For other people, alcohol can represent a serious problem in their lives. This can manifest itself often at an early age when people are in their teens, through to people in later life.
People’s patterns of drinking may differ significantly, but there is often a common thread in that other people start to be concerned about their drinking, and the actual impact of their drinking has a detrimental effect on their lives at some level.
It is worth making a distinction that not everyone who has a problem with alcohol is necessarily an alcoholic. That may well be people who have a problem with alcohol at different points in their lives who are able to stop on their own and see the damage that they are doing to themselves and others.
Making a distinction between an alcoholic and a non-alcoholic heavy drinker is an important distinction, not least because important considerations follow from both these patterns of drinking.
Someone who is a heavy drinker will most likely have become at some level addicted to alcohol as a consequence of continuous use. In the same way that someone becomes addicted to cigarettes, someone who is a heavy drinker will start drinking moderately and over time become more and more dependent on it.
This heavy drinking may well affect their lives, both their work lives and their family lives in some fairly obvious way. It is likely that once realised, the heavy drinker will be able to stop, although they will often need help and support from family, friends and possibly outside agencies.
Someone who is an alcoholic may outwardly displayed many of the same patterned behaviour and patterns of drinking as someone who is a heavy drinker. The real difference is likely to be an internal one, with the alcoholic having a significantly different mental and emotional attitude to alcohol and life.
There are many different patterns of alcoholics, and of alcoholism in general. It is probably safe to assume a few general pointers, although they should not be taken as a rigid definition.
Firstly, anyone of any age, status or background can become an alcoholic. There are no limits or prerequisites. Many people who are alcoholics grew up in alcoholic homes, and there is a widespread belief that there is some genetic component to people’s alcoholism.
Secondly, an alcoholic may well start off drinking at any age, and may start drinking as a social drinker as outlined above, and progress into active alcoholism at any point. Alternatively the alcoholic may start off drinking alcoholically, again at any age, and carry on drinking alcoholically for long as they are able to.
It is also safe to assume that someone who is an alcoholic reaches a point in their drinking when they are completely unable to stop on their own resources, and in most cases lose any will to try and stop as well. For a better understanding of the nature of alcoholism, it is suggested you read the book Alcoholics Anonymous, or attend open meetings of Alcoholics Anonymous.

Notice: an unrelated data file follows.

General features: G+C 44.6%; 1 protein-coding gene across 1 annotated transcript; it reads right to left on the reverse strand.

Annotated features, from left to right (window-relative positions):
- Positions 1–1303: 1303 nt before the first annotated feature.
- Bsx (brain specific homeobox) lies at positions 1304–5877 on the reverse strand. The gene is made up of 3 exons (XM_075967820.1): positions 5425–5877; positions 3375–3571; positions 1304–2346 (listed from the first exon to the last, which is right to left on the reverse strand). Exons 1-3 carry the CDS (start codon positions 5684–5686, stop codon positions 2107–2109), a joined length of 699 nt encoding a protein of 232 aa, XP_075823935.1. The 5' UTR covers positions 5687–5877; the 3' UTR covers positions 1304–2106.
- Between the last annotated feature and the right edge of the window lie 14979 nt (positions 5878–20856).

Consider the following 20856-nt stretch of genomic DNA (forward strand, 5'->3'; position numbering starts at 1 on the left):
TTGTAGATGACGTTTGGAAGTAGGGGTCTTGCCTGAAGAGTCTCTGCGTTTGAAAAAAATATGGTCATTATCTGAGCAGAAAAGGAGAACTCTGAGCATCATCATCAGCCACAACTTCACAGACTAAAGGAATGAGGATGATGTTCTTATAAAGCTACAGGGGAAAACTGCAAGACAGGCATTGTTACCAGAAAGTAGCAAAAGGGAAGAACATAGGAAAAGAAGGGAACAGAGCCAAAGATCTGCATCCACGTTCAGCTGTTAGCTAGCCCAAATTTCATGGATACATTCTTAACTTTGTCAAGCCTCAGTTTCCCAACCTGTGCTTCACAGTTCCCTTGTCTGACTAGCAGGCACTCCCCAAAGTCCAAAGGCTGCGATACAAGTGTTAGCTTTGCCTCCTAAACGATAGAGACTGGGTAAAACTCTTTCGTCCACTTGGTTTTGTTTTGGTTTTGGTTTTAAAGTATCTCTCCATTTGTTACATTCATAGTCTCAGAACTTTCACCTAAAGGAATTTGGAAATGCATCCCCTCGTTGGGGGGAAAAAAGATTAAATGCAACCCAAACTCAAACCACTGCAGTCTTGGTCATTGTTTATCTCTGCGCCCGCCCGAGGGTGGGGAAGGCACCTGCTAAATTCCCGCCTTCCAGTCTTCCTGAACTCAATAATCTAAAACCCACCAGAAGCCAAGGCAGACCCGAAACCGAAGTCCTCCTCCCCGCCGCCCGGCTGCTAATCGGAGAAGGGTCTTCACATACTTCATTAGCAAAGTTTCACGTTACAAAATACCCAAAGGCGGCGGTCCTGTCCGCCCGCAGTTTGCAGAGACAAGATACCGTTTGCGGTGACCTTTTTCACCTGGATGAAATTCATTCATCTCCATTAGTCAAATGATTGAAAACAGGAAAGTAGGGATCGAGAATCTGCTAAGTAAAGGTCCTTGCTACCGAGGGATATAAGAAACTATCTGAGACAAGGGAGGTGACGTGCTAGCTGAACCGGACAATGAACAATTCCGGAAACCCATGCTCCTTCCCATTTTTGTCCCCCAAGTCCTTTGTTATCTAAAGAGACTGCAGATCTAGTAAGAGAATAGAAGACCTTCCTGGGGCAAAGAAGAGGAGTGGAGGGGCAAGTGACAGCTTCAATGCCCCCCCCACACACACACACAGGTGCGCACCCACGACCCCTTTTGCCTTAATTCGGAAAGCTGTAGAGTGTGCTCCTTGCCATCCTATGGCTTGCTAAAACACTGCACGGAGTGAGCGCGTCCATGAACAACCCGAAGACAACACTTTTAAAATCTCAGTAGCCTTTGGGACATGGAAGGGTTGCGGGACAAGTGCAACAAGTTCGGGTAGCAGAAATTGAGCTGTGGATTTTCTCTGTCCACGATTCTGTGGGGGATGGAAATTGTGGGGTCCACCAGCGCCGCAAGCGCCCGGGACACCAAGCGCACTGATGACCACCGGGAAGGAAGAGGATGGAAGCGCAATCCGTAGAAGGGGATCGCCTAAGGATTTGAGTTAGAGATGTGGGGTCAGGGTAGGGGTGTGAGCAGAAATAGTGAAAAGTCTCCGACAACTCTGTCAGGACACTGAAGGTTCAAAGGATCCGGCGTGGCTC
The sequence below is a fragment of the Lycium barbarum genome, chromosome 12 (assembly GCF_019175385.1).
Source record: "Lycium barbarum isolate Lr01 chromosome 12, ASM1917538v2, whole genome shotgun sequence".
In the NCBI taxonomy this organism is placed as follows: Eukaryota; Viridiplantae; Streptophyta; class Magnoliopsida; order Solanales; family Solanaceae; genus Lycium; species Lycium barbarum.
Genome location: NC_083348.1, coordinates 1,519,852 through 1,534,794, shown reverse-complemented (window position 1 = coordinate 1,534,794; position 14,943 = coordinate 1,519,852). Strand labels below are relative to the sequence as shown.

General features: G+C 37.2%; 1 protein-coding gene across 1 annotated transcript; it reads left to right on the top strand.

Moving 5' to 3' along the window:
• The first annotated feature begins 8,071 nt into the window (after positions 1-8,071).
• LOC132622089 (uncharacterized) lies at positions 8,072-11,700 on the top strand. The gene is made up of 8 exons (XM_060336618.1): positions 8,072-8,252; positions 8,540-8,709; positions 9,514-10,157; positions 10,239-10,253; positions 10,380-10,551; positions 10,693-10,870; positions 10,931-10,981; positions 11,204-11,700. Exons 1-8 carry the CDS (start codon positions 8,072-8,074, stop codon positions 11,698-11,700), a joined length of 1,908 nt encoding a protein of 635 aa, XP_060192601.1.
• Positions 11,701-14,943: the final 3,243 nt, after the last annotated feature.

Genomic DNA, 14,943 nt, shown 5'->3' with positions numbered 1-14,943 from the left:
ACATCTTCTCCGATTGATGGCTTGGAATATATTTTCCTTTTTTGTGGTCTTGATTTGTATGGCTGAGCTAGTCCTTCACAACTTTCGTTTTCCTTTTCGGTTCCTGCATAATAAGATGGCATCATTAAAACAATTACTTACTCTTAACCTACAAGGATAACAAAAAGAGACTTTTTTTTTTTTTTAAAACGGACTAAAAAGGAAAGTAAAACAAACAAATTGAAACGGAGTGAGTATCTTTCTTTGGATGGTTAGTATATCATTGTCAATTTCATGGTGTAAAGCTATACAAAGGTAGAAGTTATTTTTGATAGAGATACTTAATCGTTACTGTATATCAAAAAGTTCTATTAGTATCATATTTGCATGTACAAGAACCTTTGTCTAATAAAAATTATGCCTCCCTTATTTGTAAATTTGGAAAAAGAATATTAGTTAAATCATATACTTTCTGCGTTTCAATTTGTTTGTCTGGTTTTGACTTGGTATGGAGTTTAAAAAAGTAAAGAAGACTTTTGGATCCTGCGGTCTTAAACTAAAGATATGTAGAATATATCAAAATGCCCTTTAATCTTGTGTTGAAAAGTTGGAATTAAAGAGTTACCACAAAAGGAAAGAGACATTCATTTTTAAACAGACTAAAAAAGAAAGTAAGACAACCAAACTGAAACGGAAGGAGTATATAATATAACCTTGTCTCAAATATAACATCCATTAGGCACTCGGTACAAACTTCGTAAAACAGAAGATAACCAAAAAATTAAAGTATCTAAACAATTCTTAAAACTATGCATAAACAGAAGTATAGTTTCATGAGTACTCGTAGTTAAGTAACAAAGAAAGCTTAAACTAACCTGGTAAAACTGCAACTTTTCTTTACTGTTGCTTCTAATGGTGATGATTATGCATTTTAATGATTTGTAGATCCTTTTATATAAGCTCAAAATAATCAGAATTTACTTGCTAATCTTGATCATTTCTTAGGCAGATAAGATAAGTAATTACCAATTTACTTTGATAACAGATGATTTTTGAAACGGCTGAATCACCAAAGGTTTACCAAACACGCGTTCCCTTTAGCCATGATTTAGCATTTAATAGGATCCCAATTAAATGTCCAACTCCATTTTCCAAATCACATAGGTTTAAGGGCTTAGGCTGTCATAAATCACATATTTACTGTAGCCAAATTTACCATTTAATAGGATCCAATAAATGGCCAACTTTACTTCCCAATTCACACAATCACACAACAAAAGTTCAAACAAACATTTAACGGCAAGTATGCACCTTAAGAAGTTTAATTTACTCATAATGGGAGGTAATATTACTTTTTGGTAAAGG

In its simplest form, alcoholism refers to someone who is an alcoholic, in the same way that someone who is a diabetic is someone who has diabetes. This obviously is an oversimplification in one sense but does stress the point accordingly.
Whilst people have had drink problems for most of humanites time on earth, it is only relatively recently that alcoholism has been recognised as an illness, and as such people who drink alcoholically have been recognised as people who suffer from this illness, as opposed to people who have a moral weakness or lacking character.
In some ways this is a fairly spurious distinction, but is an important context for many people once they get sober. Alcoholism as an illness was recognised by certain members of the medical profession at the time that Alcoholics Anonymous was being formed, and the formation of this society gave significant growth to this belief, both within the medical profession and beyond.
Since then alcoholism is most often referred to as a disease, which has different implications to it being an illness, and has been generalised into a form of addiction in which alcohol and drug addiction and other forms of addiction are treated as the same issue.
This approach to treating alcoholism the same as other types of addiction has largely been formulated by rehabs and treatment centers, and is one that should be taken with much caution.